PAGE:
Peres and Netanyahu at Press Conference 370.
(photo credit: Marc Israel Sellem)
It’s a sad state of affairs when it takes an 89-year-old to provide the clearest
perspective on Israel’s present-day reality.
Admittedly, President Shimon
Peres is no ordinary almost-nonagenarian, but he is to be applauded for both his
courage in publicly demolishing the prime minister and defense minister’s
arguments in favor of an Israeli strike on Iran and for his cogent analysis of
the limits of Israel’s strength.
Unlike Binyamin Netanyahu and Ehud
Barak, who have been frenetically briefing senior journalists off the record as
to why Israel’s window of opportunity to attack Iran’s nuclear installations is
rapidly closing, Peres chose not to make his case while hiding behind the
“senior Israeli official” attribution.
Using the media platform generated
by his 89th birthday (and Peres, one suspects, takes seriously the traditional
blessing “until 120”), the president cast aside the normal platitudes associated
with the presidency and launched into his own commando strike.
insisting that “it is clear to us that we cannot do it [destroy Iran’s nuclear
project] alone” and that “America will not abandon the world and Israel and will
not let the Middle East fall into the hands of the ayatollahs,” Peres severely
punctured the balloon that Netanyahu and Barak have been floating for the past
couple of weeks.
Significantly, the president’s remarks came only a few
days after America’s chairman of the Joint Chiefs of Staff, Gen. Martin Dempsey,
in an unusually frank press conference held alongside US Defense Secretary Leon
Panetta, noted that Israel could only dent, but not destroy, Iran’s nuclear
The combination of these statements, alongside the reported
objections to an Israeli strike voiced by the heads of the IDF and the wider
security establishment, should, if nothing else, give Netanyahu and Barak pause
for thought and, one hopes, the impetus to begin looking for the ladder that
will help them climb down from the dangerous position they’ve talked themselves
– and Israel – into.
THROUGH AGGRESSIVELY beating the tom-toms of war and
needlessly setting the Israeli public’s nerves on edge over the summer,
Netanyahu and Barak have placed Israel almost at the point at which a failure to
attack Iran would harm the country’s deterrence posture. Israel can only cry
wolf so many times before people stop believing that we do, in fact, have the
ability and determination to act.
But preserving face is not a good
enough reason to go to war. While Barak blithely talks of “only” 500 Israeli
dead if Israel attacks Iran, and the Iranians and their Hezbollah proxy in
Lebanon then retaliate with a massive rocket bombardment on Israel, there are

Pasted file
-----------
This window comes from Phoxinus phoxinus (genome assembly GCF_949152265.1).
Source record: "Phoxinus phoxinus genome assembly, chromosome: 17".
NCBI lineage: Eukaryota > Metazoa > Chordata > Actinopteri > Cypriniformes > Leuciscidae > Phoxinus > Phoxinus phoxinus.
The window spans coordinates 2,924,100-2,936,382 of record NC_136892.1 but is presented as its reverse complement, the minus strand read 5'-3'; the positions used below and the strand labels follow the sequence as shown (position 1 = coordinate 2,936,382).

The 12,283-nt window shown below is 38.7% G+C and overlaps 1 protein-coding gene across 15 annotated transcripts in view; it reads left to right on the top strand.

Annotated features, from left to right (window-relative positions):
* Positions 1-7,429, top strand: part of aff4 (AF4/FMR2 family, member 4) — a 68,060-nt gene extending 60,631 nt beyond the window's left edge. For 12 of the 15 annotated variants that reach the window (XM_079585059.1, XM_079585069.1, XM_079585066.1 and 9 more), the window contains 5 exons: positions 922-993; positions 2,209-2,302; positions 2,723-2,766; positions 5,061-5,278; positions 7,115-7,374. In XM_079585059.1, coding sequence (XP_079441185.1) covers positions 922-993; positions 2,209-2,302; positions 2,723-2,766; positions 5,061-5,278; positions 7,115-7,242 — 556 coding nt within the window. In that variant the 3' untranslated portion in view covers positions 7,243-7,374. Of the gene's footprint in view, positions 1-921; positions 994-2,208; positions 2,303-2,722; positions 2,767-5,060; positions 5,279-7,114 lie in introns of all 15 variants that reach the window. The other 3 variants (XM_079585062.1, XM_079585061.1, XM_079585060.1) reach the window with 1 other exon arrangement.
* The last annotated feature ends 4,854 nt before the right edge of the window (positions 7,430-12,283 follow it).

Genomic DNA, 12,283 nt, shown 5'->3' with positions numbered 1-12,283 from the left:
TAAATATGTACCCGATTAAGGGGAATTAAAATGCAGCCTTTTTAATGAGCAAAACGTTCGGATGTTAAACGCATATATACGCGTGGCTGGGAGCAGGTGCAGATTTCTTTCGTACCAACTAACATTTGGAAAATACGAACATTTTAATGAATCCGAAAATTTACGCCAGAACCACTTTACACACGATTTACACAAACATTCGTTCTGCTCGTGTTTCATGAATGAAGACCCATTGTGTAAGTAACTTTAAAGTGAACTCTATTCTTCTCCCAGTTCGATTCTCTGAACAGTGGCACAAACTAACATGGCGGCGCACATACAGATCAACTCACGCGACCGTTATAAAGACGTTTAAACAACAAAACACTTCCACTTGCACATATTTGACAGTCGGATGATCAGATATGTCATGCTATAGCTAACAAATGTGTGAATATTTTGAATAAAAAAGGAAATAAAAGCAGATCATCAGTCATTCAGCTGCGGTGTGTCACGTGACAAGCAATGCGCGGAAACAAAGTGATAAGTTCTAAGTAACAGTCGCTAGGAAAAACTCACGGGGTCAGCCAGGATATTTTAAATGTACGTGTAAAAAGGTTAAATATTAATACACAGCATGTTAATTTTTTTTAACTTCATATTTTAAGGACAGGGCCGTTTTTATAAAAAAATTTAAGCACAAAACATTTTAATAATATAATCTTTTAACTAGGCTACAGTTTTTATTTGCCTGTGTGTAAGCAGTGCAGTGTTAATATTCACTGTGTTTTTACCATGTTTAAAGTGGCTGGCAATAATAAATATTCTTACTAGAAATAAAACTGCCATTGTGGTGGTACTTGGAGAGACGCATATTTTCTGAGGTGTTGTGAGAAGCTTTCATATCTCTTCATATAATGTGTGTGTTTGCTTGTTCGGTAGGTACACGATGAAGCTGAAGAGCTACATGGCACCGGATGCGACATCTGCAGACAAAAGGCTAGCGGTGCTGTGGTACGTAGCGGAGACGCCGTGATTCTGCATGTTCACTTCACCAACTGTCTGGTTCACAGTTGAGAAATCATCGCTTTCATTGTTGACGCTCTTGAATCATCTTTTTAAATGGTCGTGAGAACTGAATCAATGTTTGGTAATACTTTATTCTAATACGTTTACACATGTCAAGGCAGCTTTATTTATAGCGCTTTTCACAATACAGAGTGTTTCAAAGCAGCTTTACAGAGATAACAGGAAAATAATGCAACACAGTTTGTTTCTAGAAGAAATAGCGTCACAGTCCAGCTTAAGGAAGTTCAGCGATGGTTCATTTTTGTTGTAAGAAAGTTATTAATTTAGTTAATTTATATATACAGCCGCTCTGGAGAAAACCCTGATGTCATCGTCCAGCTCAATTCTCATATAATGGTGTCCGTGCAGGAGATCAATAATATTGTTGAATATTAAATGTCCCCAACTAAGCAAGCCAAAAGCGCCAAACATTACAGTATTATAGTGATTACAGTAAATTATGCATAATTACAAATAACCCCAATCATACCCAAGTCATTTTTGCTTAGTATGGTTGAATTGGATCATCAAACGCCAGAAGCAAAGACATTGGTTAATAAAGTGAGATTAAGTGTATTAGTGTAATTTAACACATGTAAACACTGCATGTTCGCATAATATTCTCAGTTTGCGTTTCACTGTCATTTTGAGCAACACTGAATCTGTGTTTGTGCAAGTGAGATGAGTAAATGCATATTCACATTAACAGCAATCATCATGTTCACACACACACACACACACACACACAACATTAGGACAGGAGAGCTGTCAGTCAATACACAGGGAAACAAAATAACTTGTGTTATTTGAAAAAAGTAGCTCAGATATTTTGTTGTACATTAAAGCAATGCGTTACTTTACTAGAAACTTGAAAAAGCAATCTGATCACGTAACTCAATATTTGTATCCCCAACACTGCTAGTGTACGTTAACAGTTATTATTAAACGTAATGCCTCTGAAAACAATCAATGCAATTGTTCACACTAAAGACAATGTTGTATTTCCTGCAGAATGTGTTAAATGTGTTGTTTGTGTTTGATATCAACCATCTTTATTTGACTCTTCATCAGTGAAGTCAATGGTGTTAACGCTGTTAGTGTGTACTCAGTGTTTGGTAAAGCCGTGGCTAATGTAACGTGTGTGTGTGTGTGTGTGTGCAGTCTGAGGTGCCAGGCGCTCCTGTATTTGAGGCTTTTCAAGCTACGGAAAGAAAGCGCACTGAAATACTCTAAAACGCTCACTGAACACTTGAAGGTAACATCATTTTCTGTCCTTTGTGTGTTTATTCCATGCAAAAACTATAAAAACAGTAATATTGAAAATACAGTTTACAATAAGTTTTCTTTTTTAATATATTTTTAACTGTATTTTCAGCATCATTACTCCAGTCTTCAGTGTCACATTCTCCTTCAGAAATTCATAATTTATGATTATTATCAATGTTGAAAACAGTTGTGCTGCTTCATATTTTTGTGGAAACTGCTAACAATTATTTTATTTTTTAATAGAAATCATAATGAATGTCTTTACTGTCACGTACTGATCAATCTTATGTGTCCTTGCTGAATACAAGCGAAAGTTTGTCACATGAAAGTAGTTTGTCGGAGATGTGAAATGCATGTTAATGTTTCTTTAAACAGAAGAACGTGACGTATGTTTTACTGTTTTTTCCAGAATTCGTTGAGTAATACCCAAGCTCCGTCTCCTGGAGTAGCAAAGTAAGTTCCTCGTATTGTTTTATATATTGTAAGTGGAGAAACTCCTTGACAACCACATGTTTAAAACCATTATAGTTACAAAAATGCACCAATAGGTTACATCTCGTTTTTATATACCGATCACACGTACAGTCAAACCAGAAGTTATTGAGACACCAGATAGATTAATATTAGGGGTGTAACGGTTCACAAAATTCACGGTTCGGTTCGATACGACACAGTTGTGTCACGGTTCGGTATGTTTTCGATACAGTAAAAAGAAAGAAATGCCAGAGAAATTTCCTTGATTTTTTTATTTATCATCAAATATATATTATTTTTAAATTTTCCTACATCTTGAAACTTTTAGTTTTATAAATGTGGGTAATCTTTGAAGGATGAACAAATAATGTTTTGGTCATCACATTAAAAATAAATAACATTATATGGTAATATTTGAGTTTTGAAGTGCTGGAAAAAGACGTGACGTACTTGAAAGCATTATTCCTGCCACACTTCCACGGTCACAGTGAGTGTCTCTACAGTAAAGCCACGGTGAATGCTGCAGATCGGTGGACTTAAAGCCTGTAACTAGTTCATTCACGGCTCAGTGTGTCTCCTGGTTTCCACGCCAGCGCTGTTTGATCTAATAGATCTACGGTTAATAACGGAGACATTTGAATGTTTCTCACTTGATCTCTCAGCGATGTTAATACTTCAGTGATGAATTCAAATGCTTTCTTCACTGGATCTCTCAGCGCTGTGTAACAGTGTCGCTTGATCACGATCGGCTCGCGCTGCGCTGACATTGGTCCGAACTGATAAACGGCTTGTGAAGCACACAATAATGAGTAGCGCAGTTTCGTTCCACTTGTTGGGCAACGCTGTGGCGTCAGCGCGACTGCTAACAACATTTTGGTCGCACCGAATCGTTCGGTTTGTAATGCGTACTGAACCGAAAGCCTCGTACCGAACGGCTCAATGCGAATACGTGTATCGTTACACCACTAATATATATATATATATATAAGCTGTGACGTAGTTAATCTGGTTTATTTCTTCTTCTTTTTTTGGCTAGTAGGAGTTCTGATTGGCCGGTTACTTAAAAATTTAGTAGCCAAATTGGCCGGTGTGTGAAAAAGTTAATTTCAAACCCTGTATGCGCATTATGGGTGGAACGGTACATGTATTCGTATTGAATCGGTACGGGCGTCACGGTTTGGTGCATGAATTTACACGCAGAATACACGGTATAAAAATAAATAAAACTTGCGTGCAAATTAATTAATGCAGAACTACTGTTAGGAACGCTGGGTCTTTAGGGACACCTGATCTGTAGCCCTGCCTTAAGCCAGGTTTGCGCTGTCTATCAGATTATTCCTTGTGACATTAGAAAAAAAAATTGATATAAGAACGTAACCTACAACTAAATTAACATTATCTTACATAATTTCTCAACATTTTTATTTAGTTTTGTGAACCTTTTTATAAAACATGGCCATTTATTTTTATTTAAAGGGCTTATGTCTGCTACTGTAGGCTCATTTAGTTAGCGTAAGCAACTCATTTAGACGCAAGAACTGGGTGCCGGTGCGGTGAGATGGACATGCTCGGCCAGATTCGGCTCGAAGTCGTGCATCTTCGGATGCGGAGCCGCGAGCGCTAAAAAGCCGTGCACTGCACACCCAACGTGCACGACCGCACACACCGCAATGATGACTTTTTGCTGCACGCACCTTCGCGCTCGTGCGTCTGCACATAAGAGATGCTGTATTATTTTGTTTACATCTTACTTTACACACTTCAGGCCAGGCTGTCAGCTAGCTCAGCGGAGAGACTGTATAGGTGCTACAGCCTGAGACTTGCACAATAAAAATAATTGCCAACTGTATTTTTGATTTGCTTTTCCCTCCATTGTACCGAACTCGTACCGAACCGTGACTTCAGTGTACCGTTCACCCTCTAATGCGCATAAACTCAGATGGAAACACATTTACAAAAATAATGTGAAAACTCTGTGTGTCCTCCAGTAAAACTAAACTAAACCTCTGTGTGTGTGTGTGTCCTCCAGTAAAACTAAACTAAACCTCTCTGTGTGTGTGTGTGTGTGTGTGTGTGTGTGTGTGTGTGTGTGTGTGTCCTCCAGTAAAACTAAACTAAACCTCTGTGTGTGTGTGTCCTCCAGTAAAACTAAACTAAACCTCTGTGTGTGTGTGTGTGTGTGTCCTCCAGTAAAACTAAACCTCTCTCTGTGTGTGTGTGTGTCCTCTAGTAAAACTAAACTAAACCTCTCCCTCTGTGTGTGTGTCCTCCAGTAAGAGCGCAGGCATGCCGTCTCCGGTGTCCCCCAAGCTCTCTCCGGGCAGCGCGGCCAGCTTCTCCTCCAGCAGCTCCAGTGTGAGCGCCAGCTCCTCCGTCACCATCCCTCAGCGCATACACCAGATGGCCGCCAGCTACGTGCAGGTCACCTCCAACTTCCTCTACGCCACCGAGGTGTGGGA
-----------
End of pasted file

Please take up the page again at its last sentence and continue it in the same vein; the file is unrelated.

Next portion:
other aspects that need to be taken into consideration.
If there’s one
area in which Prime Minister Netanyahu can take pride as he looks over his
present term of office (and it’s fair to say there are very few highlights from
which to choose as most of Netanyahu’s energy has been spent on pointlessly
treading political water), his main accomplishment has been maintaining Israel’s
economic stability during a world recession.
An Israeli attack on Iran
would change this overnight. The resultant spike in oil prices would first of
all deliver a further blow to the world economy, setting off more crises that
would be blamed on Israel, while our own domestic economy would be dealt a
With rockets falling on the major Israeli urban centers,
foreign investors will pull their money out of the country, the Tel Aviv stock
exchange will plummet, as will government bonds. Israel’s record year for
tourism will come to a sudden end as international airlines stop flying here and
the ports will be paralyzed.
Meanwhile, with Israeli consumers huddled in
their shelters, local demand will dry up, harming local factories and business
outlets which will inevitably lead to a massive increase in
With the shekel tanking, inflation and interest rates
rising, Netanyahu will have overturned the fruits of his earlier labors,
launching Israel into an era of recession similar to that which followed the Yom
Kippur War in the dismal 1970s.
AND WHO would Israel turn to for
assistance in such an hour of need? While Defense Minister Barak has honorably
gone on the record to hail US President Barack Obama’s unprecedented military
assistance to Israel during the four years of his presidency, Netanyahu has
preferred to dangerously dabble in US domestic politics and, with startling
ingratitude to Obama, sought to boost rival Mitt Romney’s standing in the
upcoming presidential elections.
After Peres’s birthday interview,
sources in the Prime Minister’s Office were quick to lambast him for
politicizing the presidency. They seem to have forgotten that earlier on in
Netanyahu’s tenure, the prime minister was not shy in using Peres to lobby Obama
on his behalf and provide Netanyahu with a kashrut certificate with regards to
his sincerity (later shown to be false) for searching for a diplomatic solution
to the Palestinian issue.
It’s imperative that we don’t reach the stage
again where prime minister is obligated to send an 89-year-old to the White
House to lobby on Israel’s behalf.